The order came during a tense Oval Office meeting on March 28, just one day before the president publicly threatened to close the border the following week.
The president grew frustrated during the meeting, which ended with an order for the Secretary of Homeland Security Kirstjen Nielsen and Secretary of State Mike Pompeo to shut down a portion of the border the next day, with plans to possibly expand the closures, according to the sources.
The president's order sent White House aides scrambling to convince him not to close it, and that day they were able to convince him to keep the border open for a week so that the administration could craft an emergency plan.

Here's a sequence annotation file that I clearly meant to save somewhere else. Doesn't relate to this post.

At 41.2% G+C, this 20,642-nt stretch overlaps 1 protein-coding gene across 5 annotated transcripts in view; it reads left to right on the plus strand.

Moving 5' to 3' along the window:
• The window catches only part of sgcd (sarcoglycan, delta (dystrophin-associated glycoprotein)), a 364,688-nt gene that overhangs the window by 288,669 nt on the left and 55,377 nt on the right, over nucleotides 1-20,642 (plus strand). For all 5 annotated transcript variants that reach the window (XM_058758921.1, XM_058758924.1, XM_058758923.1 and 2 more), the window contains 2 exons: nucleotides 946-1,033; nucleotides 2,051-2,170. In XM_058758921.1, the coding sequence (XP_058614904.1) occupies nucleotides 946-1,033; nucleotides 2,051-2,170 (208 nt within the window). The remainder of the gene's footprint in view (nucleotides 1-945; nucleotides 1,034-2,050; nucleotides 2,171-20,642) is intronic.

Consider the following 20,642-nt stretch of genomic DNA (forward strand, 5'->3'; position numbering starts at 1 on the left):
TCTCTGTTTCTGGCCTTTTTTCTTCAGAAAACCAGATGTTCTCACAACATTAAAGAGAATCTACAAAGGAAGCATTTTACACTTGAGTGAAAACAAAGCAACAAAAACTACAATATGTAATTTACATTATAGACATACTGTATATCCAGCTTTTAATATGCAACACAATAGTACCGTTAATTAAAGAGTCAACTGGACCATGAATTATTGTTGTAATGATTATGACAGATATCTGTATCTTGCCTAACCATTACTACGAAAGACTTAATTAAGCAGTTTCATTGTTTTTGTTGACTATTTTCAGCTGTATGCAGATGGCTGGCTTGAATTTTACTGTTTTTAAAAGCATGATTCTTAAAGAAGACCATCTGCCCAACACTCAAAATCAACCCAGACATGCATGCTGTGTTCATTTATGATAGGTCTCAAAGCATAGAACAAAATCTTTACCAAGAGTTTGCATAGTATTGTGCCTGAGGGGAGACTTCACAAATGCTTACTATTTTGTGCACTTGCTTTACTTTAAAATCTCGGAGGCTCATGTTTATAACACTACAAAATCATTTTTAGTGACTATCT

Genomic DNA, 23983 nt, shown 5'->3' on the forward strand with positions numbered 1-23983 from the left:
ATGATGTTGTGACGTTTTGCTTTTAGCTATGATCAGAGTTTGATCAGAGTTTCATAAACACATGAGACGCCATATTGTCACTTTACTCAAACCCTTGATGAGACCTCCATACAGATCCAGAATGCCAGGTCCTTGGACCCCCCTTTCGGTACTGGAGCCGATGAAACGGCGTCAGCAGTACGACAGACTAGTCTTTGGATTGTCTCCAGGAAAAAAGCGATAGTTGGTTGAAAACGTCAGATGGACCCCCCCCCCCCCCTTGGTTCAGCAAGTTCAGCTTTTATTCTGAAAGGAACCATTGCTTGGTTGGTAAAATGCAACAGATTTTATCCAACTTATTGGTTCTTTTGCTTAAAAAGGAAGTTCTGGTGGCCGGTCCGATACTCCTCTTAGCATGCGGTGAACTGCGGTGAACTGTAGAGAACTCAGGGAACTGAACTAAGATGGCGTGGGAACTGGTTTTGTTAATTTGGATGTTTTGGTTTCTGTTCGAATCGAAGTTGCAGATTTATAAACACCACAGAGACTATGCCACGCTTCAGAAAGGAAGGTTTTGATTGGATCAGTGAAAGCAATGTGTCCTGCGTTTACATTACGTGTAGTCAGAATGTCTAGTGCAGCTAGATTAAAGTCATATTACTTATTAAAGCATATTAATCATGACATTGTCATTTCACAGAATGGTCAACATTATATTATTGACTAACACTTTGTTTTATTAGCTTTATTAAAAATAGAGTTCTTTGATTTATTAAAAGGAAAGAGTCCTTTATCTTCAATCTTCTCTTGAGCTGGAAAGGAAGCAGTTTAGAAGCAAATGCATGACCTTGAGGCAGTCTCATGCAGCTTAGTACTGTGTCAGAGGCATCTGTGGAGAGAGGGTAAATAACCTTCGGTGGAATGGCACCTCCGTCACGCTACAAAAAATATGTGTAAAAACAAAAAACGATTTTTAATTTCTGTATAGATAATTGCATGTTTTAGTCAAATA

The aides were successful. By Friday the presidenttweeted "If Mexico doesn't immediately stop ALL illegal immigration coming into the United State through our Southern Border, I will be CLOSING the Border, or large sections of the Border, next week."
"The president was literally hours away from sealing the border last week. Hours. But he was persuaded to delay, which gave enough time to consider alternatives," a senior administration official familiar with the matter told ABC News. "It also allowed Pompeo and Nielsen to ratchet up the pressure on Mexico, which started taking tougher action, though they didn't publicize it."
The incident -- while the threat was never carried out -- demonstrates a penchant for making snap policy decisions that are a times at odds with the thinking of a majority of the administration.